After a bit of drama between the State Board of Education and some miffed members of the legislature, the board met in a special session today (May 26) to pick 10 people to serve on the new Public Charter School Commission.

This action was mandated by a bill putting Alabama in the charter business earlier in the session. The Governor had eight nominees, the Lt. Governor had two, the Speaker of the House had six and the Senate Pro Tem had four. The state board was to make the final selection by picking 10 of the 20 names submitted.

However, the train ran off the tracks at the May 13 regular monthly meeting of the board when four of the seven members refused to vote, saying that they had not had enough time to do due diligence on the nominees, needed additional info, etc. The over-riding “burr under the saddle” of those who did not vote is the fact that the state board was not asked for input into the charter school legislation.

Upon hearing of what happened at the board meeting, certain legislators decided “they would show ’em” by threatening to cut the board out of the appointment process, or passing legislation to have an appointed state board, instead of an elected one.

Rep. Terri Collins, chair of the House Education Policy Committee quickly came up with a reworked charter bill that said instead of the Governor, Lt. Governor, Speaker of the House and Senate Pro Tem making nominations, they would make appointments and bypass the state board. Senate majority leader Del Marsh said he would introduce a bill to return the board to its pre-1969 configuration of being appointed, rather than elected.

Watching this unfold I couldn’t help but think of what mama would have done had I come home from the sixth grade one day and told her that the other kids were not playing fair and I just pitched a fit. Without doubt, once again I would have been instructed to “go get me a switch.” In fact, Ms. Collins’ hometown newspaper compared the whole episode as legislative “school-yard bullying.”

But the truth is that any educators waiting for members of this legislature to come to them seeking advice are likely waiting in vain. That has not been how they have operated to this point in time.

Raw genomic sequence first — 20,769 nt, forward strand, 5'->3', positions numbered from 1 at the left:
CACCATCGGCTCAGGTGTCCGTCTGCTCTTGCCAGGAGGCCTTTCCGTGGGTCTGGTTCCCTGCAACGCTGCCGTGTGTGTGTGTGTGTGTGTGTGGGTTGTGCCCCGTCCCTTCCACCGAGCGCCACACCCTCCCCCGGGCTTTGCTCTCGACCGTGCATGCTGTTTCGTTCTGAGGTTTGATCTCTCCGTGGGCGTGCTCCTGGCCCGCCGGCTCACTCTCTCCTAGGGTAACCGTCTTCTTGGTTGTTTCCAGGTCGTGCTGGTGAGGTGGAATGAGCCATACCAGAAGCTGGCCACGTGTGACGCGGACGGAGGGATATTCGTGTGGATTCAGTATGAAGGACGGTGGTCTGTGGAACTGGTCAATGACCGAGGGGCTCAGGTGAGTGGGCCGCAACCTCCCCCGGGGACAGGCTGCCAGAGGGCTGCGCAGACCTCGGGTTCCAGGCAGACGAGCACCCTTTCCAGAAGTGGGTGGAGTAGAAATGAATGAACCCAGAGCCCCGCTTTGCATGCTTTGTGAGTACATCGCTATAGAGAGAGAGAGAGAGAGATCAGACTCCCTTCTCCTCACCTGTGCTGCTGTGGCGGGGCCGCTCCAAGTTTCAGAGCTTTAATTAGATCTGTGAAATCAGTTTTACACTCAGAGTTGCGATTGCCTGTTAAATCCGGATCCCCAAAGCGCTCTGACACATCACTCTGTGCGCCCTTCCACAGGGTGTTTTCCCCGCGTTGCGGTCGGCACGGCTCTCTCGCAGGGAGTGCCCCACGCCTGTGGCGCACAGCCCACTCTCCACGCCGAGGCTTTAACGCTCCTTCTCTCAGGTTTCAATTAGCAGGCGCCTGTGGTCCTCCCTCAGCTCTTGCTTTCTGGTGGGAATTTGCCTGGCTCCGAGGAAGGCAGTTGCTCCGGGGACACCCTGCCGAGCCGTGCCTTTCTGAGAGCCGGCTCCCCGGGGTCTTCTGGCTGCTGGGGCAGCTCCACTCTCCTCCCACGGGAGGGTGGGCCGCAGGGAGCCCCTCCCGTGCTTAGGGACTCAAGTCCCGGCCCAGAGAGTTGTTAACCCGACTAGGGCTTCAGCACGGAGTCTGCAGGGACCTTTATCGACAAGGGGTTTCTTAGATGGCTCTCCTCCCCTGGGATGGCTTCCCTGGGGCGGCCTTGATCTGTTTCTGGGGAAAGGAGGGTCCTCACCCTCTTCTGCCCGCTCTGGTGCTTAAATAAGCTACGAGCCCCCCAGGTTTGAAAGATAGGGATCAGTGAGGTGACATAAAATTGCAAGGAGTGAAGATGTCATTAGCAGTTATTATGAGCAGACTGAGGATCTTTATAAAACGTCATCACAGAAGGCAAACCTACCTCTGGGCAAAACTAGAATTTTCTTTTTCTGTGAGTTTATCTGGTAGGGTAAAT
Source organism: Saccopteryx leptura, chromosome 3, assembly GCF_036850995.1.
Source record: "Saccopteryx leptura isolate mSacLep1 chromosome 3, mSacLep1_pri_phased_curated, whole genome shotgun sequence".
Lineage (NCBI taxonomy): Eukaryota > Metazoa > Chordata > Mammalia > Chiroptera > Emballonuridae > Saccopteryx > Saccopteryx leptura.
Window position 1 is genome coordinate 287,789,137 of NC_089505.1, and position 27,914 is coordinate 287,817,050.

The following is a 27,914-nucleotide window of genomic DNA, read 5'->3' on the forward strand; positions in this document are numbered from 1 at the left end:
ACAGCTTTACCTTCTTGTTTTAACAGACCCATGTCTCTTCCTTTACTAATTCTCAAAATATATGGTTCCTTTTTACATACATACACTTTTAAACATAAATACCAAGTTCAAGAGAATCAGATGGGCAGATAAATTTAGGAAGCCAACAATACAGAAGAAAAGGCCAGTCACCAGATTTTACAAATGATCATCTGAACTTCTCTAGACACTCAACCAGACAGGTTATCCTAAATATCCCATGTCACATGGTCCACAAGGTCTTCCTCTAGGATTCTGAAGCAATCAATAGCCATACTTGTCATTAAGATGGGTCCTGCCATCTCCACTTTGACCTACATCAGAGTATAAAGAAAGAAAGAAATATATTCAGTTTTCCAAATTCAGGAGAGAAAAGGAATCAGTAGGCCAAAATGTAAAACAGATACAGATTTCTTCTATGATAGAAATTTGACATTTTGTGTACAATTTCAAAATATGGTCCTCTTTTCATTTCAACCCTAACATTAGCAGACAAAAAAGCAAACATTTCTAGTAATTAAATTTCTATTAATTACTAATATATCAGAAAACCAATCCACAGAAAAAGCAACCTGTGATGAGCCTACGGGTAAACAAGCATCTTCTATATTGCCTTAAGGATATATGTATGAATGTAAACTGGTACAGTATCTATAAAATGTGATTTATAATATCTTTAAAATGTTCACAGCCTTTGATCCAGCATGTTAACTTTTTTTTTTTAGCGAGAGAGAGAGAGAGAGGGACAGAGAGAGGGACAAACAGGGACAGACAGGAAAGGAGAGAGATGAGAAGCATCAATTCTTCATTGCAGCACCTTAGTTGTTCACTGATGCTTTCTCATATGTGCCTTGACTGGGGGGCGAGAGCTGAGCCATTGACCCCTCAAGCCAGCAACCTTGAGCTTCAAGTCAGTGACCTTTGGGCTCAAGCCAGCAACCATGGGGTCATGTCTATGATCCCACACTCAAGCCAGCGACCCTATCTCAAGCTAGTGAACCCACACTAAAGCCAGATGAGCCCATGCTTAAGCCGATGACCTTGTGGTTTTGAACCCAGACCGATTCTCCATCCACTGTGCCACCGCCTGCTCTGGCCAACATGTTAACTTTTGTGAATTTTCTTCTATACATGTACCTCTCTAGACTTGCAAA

Today’s called session convened at noon with Governor Bentley, who by virtue of his office, serves as chair of the state board, in attendance. In addition, members Dr. Yvette Richardson, Cynthia McCarty, Jeff Newman and Mary Scott Hunter were present. Ella Bell, Betty Peters and Stephanie Bell were not there. State Superintendent Dr. Tommy Bice stated that he had heard from each of them as to why they could not attend.

After the votes were counted, the members of this commission were announced to be: Thomas Rains of Montgomery; Sally Howell of Montgomery; Dr. Ed Richardson of Auburn; Mac Buttram of Cullman; Melinda McClendon of Dothan; Chad Fincher of Mobile; Dr. Henry Nelson of Birmingham; Terri Tomlinson of Mobile; Gloria Batts of Huntsville and Dr. Alma Freeman of Montgomery.

It is an interesting group. Two are lobbyists. Two are former legislators who were strong backers of the Alabama Accountability Act. One was the opponent of a sitting State Senator in the 2014 general election. One testified before a hearing that she opposes charters. One has written editorials supporting charters. One has been active in the Black Alliance for Educational Options, a strong supporter of charters.

The process was also interesting. The Governor not only nominated eight, but he was able to vote for four of them, plus six others. Because there is a vacancy on the board in District 1 (southwest Alabama) they had no voice in the process. (Al Thompson, former board member from this district resigned his seat to take a seat on the new post-secondary board. The governor has yet to name a replacement). Couple this with the absence of members from districts 2, 3 and 5 and the people in 40 our 67 counties had no voice in this process.

If the rest of Alabama’s entry into the charter school business is a rocky as this tiny step, it may be a bumpy ride.